Mastodon Mastodon Mastodon Mastodon Mastodon One Chicago - Crossover - Review

    Enable Dark Mode!

  • What's HOT
  • Premiere Calendar
  • Ratings News
  • Movies
  • YouTube Channel
  • Submit Scoop
  • Contact Us
  • Search
  • Privacy Policy

SpoilerTV - TV Spoilers


One Chicago - Crossover - Review

“We’ll pull a lot of bodies out of there, Chief.”

The One Chicago crossover proved to be a captivating three hours of television—it was a stellar outing for Chicago PD, solid support from Chicago Med, and a promising start for Chicago Justice. The Chicago Fire hour of the crossover gave us the determination and heart from its characters and stories it always does, and perhaps fittingly as the flagship series, felt more like a launching platform for the second and third hours of the crossover. The three hours connected seamlessly with one story, so it makes sense that Fire was just there to get things started. Chicago Fire wastes no time in jumping right into the action. Firehouse 51 heads out on a call in the opening scene—little do they know what this one call will entail…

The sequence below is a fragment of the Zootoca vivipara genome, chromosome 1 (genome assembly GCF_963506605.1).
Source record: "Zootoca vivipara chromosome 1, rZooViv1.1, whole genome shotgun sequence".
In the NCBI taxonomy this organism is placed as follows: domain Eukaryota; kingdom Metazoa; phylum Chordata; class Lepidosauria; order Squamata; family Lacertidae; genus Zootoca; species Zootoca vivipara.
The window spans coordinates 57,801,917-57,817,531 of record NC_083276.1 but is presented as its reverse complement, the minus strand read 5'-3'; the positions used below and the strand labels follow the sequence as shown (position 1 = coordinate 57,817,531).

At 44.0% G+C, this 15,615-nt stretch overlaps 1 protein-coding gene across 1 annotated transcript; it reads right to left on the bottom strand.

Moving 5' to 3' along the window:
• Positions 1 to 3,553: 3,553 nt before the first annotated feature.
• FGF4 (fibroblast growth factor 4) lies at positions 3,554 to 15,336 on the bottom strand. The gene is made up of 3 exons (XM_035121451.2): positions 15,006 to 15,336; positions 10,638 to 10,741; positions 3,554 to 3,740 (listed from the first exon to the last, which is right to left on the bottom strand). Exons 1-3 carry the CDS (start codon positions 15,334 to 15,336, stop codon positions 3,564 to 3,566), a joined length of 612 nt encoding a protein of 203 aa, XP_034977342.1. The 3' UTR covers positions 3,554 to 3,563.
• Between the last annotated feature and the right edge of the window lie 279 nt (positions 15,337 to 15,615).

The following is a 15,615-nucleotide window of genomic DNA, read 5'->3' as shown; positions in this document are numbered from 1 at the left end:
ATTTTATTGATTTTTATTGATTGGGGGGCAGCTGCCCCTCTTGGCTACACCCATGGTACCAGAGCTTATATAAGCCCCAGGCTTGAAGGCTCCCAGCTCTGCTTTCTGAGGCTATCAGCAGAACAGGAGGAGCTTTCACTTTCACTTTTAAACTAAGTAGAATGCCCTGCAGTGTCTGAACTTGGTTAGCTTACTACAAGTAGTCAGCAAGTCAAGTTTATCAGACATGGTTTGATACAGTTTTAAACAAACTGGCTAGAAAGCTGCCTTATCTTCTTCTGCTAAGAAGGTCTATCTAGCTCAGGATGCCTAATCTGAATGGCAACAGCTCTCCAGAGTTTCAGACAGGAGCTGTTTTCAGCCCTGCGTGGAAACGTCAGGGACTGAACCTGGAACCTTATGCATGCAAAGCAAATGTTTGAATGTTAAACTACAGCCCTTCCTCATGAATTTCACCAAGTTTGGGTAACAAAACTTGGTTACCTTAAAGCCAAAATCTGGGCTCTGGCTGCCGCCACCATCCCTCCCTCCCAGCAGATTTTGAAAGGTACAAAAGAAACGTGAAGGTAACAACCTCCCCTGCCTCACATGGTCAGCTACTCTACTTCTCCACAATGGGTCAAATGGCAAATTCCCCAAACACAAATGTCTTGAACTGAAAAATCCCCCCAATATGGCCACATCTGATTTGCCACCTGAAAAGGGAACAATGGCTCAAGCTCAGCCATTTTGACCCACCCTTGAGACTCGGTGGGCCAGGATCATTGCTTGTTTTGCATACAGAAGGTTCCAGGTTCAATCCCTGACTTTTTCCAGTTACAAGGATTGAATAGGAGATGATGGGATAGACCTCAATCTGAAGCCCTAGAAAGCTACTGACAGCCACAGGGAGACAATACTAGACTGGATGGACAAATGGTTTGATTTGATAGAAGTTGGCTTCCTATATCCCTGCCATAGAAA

A large warehouse is burning badly when the crew arrives as Casey remarks, “We’re gonna need every company in the city.” Casey takes the reins outside, where Ambo 61 prepares for triage. Inside, Herrmann and Severide lead the search. And with numerous people trapped inside, the search proves to be a difficult process. As the building literally goes up in flames, Boden calls for his team to evacuate. But right at that moment, Chicago PD’s Detective Olinsky runs up to Boden, crying that his daughter Lexi is inside. If you watch Chicago PD, you know that Olinsky is not one to show a lot of emotion. He is the calm to Voight’s violent temper, though he can be just as terrifying. To see him so broken up about his daughter was heartbreaking, and it was a side we haven’t see much of from Olinsky. Knowing what it is to be a father, Boden goes in to find Lexi and carries her out himself. She’s alive, but not in great condition.